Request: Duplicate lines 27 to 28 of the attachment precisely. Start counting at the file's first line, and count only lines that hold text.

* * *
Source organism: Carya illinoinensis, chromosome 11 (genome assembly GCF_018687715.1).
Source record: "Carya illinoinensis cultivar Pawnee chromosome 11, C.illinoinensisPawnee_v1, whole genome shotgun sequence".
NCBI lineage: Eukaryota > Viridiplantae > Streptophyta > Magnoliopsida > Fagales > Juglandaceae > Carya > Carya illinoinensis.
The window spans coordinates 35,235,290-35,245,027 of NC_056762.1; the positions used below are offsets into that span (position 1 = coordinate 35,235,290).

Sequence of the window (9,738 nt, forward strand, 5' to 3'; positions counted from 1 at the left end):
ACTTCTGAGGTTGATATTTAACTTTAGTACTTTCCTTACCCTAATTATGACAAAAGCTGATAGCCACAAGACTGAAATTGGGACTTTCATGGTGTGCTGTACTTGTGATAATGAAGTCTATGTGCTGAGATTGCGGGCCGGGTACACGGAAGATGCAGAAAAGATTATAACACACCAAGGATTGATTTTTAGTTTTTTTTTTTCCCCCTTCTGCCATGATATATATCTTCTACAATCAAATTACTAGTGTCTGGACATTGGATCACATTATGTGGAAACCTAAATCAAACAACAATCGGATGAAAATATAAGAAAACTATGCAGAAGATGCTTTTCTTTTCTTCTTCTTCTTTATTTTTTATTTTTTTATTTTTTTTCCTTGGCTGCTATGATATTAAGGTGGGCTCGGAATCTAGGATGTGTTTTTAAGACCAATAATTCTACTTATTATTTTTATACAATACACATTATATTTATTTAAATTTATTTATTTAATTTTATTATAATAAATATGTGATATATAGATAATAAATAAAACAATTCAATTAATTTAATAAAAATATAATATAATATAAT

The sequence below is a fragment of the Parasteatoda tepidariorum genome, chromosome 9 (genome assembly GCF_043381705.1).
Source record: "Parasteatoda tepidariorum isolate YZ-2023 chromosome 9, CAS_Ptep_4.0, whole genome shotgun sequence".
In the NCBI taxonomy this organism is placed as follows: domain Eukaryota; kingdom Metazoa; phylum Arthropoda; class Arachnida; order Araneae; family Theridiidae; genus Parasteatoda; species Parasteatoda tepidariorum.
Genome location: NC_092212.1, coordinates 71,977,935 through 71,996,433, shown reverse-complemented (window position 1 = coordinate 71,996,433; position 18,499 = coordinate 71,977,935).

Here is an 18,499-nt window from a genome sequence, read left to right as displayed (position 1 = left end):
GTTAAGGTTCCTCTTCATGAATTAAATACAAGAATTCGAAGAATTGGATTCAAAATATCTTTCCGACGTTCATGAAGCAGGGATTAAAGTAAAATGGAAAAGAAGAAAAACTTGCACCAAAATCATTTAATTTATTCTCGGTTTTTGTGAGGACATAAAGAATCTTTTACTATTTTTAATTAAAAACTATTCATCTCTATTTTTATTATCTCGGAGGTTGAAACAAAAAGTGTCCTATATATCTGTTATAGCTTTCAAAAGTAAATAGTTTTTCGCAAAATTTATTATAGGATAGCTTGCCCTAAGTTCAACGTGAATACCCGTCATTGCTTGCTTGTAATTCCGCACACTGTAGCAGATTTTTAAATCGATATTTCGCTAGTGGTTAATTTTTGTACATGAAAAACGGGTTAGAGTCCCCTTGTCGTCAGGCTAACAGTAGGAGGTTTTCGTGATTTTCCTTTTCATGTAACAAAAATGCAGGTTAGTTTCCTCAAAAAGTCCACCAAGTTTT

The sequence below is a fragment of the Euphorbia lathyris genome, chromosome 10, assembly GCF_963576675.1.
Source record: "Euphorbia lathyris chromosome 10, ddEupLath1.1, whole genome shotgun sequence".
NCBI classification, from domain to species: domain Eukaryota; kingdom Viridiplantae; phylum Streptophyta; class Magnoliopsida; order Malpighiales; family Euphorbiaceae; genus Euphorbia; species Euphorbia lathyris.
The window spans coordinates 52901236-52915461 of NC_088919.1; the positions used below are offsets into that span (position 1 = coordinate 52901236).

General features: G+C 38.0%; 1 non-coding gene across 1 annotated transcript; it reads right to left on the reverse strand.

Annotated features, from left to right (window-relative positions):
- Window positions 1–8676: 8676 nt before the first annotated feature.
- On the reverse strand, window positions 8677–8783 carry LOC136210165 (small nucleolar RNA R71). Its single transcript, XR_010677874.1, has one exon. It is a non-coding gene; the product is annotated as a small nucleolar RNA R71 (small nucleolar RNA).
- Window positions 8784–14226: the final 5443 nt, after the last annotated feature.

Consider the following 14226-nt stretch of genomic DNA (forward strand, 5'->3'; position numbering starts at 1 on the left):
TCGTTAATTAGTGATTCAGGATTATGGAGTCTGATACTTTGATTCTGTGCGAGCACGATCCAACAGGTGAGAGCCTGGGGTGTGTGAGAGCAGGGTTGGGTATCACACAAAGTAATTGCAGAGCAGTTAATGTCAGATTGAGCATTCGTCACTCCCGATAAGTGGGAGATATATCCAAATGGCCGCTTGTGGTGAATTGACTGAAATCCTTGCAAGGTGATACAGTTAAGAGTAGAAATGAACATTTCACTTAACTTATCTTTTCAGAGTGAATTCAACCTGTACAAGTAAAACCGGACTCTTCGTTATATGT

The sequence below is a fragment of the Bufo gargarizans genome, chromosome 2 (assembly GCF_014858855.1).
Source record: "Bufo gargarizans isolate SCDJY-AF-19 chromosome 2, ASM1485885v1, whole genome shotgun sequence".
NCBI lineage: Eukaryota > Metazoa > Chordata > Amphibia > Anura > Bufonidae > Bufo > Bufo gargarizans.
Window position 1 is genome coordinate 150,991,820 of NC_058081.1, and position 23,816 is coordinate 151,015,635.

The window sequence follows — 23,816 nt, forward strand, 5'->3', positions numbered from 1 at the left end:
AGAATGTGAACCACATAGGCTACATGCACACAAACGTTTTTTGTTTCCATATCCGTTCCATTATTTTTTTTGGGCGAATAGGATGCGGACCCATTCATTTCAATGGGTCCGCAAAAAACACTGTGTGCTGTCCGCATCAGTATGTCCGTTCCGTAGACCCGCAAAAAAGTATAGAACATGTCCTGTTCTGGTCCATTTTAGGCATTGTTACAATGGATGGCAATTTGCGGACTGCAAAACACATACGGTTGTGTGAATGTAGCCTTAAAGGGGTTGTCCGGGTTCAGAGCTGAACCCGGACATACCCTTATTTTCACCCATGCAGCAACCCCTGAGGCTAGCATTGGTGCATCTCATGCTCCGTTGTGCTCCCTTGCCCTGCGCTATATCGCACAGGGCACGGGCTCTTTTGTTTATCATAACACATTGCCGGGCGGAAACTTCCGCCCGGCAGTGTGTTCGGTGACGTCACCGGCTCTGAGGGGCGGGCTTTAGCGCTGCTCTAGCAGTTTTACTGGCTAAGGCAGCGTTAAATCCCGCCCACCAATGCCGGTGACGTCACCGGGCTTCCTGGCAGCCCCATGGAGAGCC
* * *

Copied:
Window position 1 is genome coordinate 150,991,820 of NC_058081.1, and position 23,816 is coordinate 151,015,635.

The window sequence follows — 23,816 nt, forward strand, 5'->3', positions numbered from 1 at the left end: